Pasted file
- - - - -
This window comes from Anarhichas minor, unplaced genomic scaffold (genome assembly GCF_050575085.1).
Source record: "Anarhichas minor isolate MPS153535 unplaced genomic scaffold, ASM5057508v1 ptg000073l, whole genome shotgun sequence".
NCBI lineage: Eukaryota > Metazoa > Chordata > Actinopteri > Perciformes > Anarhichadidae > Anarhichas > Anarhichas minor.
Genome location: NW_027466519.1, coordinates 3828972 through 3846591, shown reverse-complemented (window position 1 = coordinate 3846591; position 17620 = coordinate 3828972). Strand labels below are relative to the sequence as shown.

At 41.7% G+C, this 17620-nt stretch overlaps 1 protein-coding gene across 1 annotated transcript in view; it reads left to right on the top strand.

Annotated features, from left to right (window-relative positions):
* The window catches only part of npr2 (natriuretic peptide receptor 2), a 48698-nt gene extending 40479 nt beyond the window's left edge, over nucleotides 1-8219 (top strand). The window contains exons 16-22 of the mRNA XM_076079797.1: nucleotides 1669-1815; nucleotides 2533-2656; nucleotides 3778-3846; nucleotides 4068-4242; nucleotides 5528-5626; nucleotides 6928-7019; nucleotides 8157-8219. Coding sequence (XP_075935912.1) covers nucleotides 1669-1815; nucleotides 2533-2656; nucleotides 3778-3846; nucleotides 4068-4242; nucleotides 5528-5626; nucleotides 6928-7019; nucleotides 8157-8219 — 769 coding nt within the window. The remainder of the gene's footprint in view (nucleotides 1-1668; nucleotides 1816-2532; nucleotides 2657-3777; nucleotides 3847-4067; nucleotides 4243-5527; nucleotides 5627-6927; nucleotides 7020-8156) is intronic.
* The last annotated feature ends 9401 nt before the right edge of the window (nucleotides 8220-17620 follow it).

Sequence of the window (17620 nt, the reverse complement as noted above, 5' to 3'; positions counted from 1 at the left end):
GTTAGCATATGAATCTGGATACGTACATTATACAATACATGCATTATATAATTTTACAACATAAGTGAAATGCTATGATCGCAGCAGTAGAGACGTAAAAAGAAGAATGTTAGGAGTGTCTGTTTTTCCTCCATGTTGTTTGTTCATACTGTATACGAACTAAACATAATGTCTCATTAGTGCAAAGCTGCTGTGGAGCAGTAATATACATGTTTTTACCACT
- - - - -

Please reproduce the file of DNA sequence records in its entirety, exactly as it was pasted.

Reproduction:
This window comes from Anarhichas minor, unplaced genomic scaffold (genome assembly GCF_050575085.1).
Source record: "Anarhichas minor isolate MPS153535 unplaced genomic scaffold, ASM5057508v1 ptg000073l, whole genome shotgun sequence".
NCBI lineage: Eukaryota > Metazoa > Chordata > Actinopteri > Perciformes > Anarhichadidae > Anarhichas > Anarhichas minor.
Genome location: NW_027466519.1, coordinates 3828972 through 3846591, shown reverse-complemented (window position 1 = coordinate 3846591; position 17620 = coordinate 3828972). Strand labels below are relative to the sequence as shown.

At 41.7% G+C, this 17620-nt stretch overlaps 1 protein-coding gene across 1 annotated transcript in view; it reads left to right on the top strand.

Annotated features, from left to right (window-relative positions):
* The window catches only part of npr2 (natriuretic peptide receptor 2), a 48698-nt gene extending 40479 nt beyond the window's left edge, over nucleotides 1-8219 (top strand). The window contains exons 16-22 of the mRNA XM_076079797.1: nucleotides 1669-1815; nucleotides 2533-2656; nucleotides 3778-3846; nucleotides 4068-4242; nucleotides 5528-5626; nucleotides 6928-7019; nucleotides 8157-8219. Coding sequence (XP_075935912.1) covers nucleotides 1669-1815; nucleotides 2533-2656; nucleotides 3778-3846; nucleotides 4068-4242; nucleotides 5528-5626; nucleotides 6928-7019; nucleotides 8157-8219 — 769 coding nt within the window. The remainder of the gene's footprint in view (nucleotides 1-1668; nucleotides 1816-2532; nucleotides 2657-3777; nucleotides 3847-4067; nucleotides 4243-5527; nucleotides 5627-6927; nucleotides 7020-8156) is intronic.
* The last annotated feature ends 9401 nt before the right edge of the window (nucleotides 8220-17620 follow it).

Sequence of the window (17620 nt, the reverse complement as noted above, 5' to 3'; positions counted from 1 at the left end):
GTTAGCATATGAATCTGGATACGTACATTATACAATACATGCATTATATAATTTTACAACATAAGTGAAATGCTATGATCGCAGCAGTAGAGACGTAAAAAGAAGAATGTTAGGAGTGTCTGTTTTTCCTCCATGTTGTTTGTTCATACTGTATACGAACTAAACATAATGTCTCATTAGTGCAAAGCTGCTGTGGAGCAGTAATATACATGTTTTTACCACT